Granville’s name appeared in newspaper ‘puffs’ or blurbs advertising port, where he suggested that it was a suitable drink for invalids if drunk from the wood, not the bottle. Elsewhere he argued that cider made from the right kinds of apples would be good for rheumatism and digestion. The suggestion that everyone should be drinking a bottle of champagne a day was just an extension of this line of reasoning. Conservative publications like Punch were predictably delighted:

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The first part of Punch’s response to Mortimer’s attack on temperance, in limerick form

However despite Granville’s notoriety, he is unfortunately better known for something he didn’t do: the internet thinks he invented the vibrator in order to treat women’s hysteria. This idea, first suggested by Rachel P. Maines and amplified by Tanya Wexler’s film Hysteria (2011), has taken root so firmly across the internet that it may now be impossible to dislodge. Historian Fern Riddell has done her best to eradicate it but it keeps reappearing. This makes it harder to research the historical JMG, and really I probably shouldn’t even be writing about him.  But while there are many things I don’t like about the historical Granville, I prefer him to the internet-historical version. He did invent a ‘percuteur’ to treat neuralgia between 1877 and 1881, but he was not really interested in hysteria, as this passage from his Nerve-vibration and excitation as agents in the treatment of functional disorder and organic disease (1883) makes clear:

“I should here explain that, with a view to eliminate possible sources of error in the study of these phenomena, I have never yet percussed a female patient, and have not founded any of my conclusions on the treatment of hysterical males. … I have avoided, and shall continue to avoid, the treatment of women by percussion, simply because I do not want to be hoodwinked, and help to mislead others, by the vagaries of the hysterical state or the characteristic phenomena of mimetic disease.” (my emphasis)

Maines interprets this as a sign of Granville’s nervousness about the morality of treating women in this way; I think he meant that “the vagaries of the hysterical state” in both men and women made it hard to diagnose. We might now say hysteria proved rather difficult to ‘medicalize’, and that Granville was trying to stay well clear of the topic for that reason rather than any qualms about its use as a ‘vibrator.’ ‘Hysteria’ and ‘hysterical’ appear precisely ten times in this 128 page book; neither term is included in the index. Sometimes a massager is just a massager, as Siggy might have said, and Granville’s massager was squarely aimed at men.

And finally: no, I have never seen a source for that image of Granville google throws up. And I am pretty sure he didn’t look like Hugh Dancy. Maybe if we checked our sources more carefully we’d be a little clearer about what we did and didn’t know about the nineteenth century…

Geographer MPs

Dan Hicks shared a graph breaking down MPs’ Brexit/Remain voting in terms of the subjects they studied at university, taken from this LSE blog post. Here it is:

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MPs with a first degree in geography turn out to be more or less as remain-y as the sample of MPs as a whole (and more remain-y than MPs with degrees in law, politics, natural science, economics etc.)

Dan was interested in the Arch and Anth MPs; I wondered who the geographers were. There were nine when the referendum took place, and after a good deal of research by , Stephen Taylor, Oliver Duke-Williams, NUGEOG, Ruth Craggs, Mary Gilmartin, Jon Swords (thanks all) we have identified eight MPs.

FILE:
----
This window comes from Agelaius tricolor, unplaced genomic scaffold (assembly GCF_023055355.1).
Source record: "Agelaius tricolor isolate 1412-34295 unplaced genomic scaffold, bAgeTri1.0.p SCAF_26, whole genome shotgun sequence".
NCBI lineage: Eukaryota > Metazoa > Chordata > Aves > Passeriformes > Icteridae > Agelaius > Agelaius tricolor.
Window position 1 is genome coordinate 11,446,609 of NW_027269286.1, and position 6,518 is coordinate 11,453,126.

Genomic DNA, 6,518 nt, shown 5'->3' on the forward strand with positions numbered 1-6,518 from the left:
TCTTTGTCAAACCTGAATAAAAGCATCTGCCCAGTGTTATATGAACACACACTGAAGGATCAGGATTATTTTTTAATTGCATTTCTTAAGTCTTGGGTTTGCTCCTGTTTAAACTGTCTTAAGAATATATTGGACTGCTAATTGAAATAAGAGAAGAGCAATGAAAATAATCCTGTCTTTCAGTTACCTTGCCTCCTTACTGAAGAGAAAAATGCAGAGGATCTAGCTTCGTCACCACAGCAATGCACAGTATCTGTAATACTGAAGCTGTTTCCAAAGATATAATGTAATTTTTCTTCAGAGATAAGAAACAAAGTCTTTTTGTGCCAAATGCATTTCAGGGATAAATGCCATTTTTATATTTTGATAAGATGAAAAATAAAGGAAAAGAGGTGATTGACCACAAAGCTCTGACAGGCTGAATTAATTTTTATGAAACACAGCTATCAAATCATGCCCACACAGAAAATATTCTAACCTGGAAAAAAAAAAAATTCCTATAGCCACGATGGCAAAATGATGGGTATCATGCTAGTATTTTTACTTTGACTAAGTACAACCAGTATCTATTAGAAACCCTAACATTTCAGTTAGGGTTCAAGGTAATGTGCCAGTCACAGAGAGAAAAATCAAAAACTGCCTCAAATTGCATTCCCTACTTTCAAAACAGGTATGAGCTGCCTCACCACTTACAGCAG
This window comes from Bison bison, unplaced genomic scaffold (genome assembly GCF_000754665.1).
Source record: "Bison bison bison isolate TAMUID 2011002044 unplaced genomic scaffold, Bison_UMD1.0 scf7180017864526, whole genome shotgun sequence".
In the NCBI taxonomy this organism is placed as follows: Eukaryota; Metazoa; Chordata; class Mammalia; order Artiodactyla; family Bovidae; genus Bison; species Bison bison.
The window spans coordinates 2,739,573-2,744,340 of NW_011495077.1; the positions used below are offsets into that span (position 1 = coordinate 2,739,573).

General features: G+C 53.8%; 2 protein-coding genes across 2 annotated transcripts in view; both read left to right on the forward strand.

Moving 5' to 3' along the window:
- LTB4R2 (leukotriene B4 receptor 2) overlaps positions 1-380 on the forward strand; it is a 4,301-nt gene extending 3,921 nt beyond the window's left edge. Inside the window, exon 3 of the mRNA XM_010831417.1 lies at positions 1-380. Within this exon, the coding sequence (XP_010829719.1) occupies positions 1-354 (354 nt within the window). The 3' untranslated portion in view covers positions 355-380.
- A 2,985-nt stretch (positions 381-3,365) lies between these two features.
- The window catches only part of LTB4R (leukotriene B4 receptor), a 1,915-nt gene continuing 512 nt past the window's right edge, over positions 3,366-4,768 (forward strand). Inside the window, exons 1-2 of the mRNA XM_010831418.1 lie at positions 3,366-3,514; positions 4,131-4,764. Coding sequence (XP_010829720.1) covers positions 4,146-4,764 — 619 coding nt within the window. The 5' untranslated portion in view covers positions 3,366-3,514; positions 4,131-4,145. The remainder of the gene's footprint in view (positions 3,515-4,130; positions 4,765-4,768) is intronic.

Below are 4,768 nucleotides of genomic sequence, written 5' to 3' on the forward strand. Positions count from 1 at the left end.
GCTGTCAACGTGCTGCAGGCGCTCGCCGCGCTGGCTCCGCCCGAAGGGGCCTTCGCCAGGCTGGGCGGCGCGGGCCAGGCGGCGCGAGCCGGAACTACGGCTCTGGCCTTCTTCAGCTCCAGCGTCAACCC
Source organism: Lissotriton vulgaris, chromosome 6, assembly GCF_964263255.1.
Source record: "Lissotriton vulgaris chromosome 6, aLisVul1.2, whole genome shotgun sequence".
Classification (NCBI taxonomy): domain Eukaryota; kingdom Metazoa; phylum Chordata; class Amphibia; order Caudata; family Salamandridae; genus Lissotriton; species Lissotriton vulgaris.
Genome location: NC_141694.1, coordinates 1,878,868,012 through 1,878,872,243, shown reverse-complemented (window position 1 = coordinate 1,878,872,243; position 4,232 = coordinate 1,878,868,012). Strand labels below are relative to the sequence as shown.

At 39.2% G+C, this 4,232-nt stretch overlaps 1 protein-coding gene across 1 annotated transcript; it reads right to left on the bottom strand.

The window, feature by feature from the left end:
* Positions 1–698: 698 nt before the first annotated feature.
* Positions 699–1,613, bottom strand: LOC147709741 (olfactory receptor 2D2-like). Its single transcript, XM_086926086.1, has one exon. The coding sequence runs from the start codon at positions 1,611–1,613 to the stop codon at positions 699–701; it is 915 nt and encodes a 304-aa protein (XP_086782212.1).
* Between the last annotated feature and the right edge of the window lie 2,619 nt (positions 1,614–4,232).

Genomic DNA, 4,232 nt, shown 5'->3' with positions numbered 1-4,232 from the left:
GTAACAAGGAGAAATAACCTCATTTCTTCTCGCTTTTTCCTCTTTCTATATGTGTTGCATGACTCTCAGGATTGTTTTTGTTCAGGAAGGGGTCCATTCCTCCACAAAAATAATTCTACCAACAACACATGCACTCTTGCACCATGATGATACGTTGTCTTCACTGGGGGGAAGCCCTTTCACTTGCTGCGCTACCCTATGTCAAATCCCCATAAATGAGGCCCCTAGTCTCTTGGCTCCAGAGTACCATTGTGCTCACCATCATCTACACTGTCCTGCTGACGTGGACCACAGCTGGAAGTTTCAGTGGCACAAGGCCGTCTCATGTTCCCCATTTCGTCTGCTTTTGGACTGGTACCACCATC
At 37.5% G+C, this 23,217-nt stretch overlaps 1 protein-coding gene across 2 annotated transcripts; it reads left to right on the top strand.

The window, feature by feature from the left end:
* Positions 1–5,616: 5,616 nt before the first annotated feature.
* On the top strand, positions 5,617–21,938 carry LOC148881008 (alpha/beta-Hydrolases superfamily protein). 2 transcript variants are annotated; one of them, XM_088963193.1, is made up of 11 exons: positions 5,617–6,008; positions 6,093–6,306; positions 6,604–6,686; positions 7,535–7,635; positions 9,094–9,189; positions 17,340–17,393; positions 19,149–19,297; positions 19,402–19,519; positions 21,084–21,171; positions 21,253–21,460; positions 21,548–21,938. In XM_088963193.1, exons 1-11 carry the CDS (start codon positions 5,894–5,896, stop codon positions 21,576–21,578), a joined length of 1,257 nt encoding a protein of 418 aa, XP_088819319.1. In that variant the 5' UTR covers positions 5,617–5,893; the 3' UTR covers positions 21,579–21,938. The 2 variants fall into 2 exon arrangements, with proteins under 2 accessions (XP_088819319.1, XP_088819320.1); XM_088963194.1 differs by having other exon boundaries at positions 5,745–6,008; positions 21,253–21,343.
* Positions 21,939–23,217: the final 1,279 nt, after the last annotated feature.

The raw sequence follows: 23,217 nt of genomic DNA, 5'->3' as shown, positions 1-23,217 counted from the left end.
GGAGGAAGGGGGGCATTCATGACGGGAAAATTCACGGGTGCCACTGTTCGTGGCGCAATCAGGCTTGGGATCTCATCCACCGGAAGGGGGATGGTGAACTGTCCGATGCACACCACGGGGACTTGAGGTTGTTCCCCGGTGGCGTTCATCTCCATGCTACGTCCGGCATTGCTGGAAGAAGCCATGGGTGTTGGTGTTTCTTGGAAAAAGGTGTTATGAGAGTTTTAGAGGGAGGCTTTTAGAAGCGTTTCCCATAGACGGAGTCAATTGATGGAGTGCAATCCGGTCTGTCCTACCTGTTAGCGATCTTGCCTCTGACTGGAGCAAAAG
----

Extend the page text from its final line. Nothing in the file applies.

Conservatives:

  1. Theresa May (MP for Maidenhead; Oxford)
  2. Claire Perry (MP for Devizes; Oxford)
  3. George Freeman (MP for Mid Norfolk; Cambridge)
  4. Dr Matthew Offord (MP for Hendon; NTU, PhD KCL)
  5. Karl McCartney (MP for Lincoln, until 2017; Lampeter)

Labour:

  1. Matt Western (MP for Warwick & Leamington; Bristol)
  2. Ruth Cadbury (MP for Brentford & Isleworth; Salford)
  3. Heidi Alexander (MP for Lewisham East, Deputy Mayor of London from May 2018; Durham)

Labour MP Laura Pidcock, (NW Durham) has an MSc in Disaster Management and Sustainable Development from Northumbria University. However she has a first degree in politics from MMU and only became an MP in 2017, and doesn’t count either way.

So we’ve established eight of the nine MPs who were geographers in 2016. One lost their seat and one gave theirs up since then; I’m not sure if any new geographer MPs have been elected since.

What does it all mean? No idea. But now you know.

 

 

 

Time capsules at the National Temperance Hospital (1873-c.1986): Alcohol, medicine and temperance

Last year I helped Museum of London Archaeology to identify the contents of two time capsules found under the former National Temperance Hospital in London. They remind us that there was much more to temperance than a narrow focus on its political dimension can tell us. And of course there are all the other issues raised by the destruction of the burial ground within St James’ Gardens. I was asked to write a blogpost about the capsules, but it doesn’t appear to have ever been published. So here it is (slightly tweaked).

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One of the time capsules found under the National Temperance Hospital, London, 2017.

In the summer of 2017 contractors working on the High Speed Rail link project (HS2) discovered two time capsules under the former National Temperance Hospital. Deposited under the memorial stones for the East and West Wings in 1879 and 1884 respectively, the two sealed glass jars contained a number of documents related to the Hospital and the wider temperance movement. The Hospital’s original purpose had largely been forgotten; its name, still visible on the derelict building, confused passers-by and local residents alike. Why was it a temperance hospital? Did it only treat total abstainers, or specialise in the treatment of alcoholics? The capsules remind us of the purpose of the hospital and its importance as an experiment to prove that the sick could be treated without the medical use of alcohol. How might its founders have felt about its demolition in 2017?